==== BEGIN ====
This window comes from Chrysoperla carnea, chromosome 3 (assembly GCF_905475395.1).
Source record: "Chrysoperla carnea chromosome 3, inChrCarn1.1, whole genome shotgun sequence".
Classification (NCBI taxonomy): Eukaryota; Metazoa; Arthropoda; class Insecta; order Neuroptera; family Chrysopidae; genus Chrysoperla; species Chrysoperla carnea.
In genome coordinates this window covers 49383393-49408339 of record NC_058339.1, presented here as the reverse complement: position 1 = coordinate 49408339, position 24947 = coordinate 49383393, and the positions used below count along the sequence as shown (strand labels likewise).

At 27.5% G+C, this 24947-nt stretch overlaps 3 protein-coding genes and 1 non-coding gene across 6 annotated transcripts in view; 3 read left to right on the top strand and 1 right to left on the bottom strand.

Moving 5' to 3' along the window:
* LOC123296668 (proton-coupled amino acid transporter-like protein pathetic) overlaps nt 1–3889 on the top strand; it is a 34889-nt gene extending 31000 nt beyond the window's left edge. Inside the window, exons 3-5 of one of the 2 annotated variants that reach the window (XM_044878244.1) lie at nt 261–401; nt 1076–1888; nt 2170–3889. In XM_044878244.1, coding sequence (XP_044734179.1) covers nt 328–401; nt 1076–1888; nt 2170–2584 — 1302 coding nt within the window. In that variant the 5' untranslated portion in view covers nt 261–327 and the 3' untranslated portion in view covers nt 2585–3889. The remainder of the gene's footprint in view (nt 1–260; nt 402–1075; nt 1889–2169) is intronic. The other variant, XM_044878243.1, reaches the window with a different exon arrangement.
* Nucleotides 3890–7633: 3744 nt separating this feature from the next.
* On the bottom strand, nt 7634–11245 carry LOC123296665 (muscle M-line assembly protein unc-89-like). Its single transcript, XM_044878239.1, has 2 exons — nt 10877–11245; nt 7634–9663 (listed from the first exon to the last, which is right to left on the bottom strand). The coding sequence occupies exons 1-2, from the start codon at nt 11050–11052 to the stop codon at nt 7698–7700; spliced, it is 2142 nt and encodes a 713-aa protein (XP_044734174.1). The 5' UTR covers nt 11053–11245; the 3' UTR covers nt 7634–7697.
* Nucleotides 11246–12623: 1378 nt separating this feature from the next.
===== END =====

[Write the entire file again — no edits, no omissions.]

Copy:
This window comes from Chrysoperla carnea, chromosome 3 (assembly GCF_905475395.1).
Source record: "Chrysoperla carnea chromosome 3, inChrCarn1.1, whole genome shotgun sequence".
Classification (NCBI taxonomy): Eukaryota; Metazoa; Arthropoda; class Insecta; order Neuroptera; family Chrysopidae; genus Chrysoperla; species Chrysoperla carnea.
In genome coordinates this window covers 49383393-49408339 of record NC_058339.1, presented here as the reverse complement: position 1 = coordinate 49408339, position 24947 = coordinate 49383393, and the positions used below count along the sequence as shown (strand labels likewise).

At 27.5% G+C, this 24947-nt stretch overlaps 3 protein-coding genes and 1 non-coding gene across 6 annotated transcripts in view; 3 read left to right on the top strand and 1 right to left on the bottom strand.

Moving 5' to 3' along the window:
* LOC123296668 (proton-coupled amino acid transporter-like protein pathetic) overlaps nt 1–3889 on the top strand; it is a 34889-nt gene extending 31000 nt beyond the window's left edge. Inside the window, exons 3-5 of one of the 2 annotated variants that reach the window (XM_044878244.1) lie at nt 261–401; nt 1076–1888; nt 2170–3889. In XM_044878244.1, coding sequence (XP_044734179.1) covers nt 328–401; nt 1076–1888; nt 2170–2584 — 1302 coding nt within the window. In that variant the 5' untranslated portion in view covers nt 261–327 and the 3' untranslated portion in view covers nt 2585–3889. The remainder of the gene's footprint in view (nt 1–260; nt 402–1075; nt 1889–2169) is intronic. The other variant, XM_044878243.1, reaches the window with a different exon arrangement.
* Nucleotides 3890–7633: 3744 nt separating this feature from the next.
* On the bottom strand, nt 7634–11245 carry LOC123296665 (muscle M-line assembly protein unc-89-like). Its single transcript, XM_044878239.1, has 2 exons — nt 10877–11245; nt 7634–9663 (listed from the first exon to the last, which is right to left on the bottom strand). The coding sequence occupies exons 1-2, from the start codon at nt 11050–11052 to the stop codon at nt 7698–7700; spliced, it is 2142 nt and encodes a 713-aa protein (XP_044734174.1). The 5' UTR covers nt 11053–11245; the 3' UTR covers nt 7634–7697.
* Nucleotides 11246–12623: 1378 nt separating this feature from the next.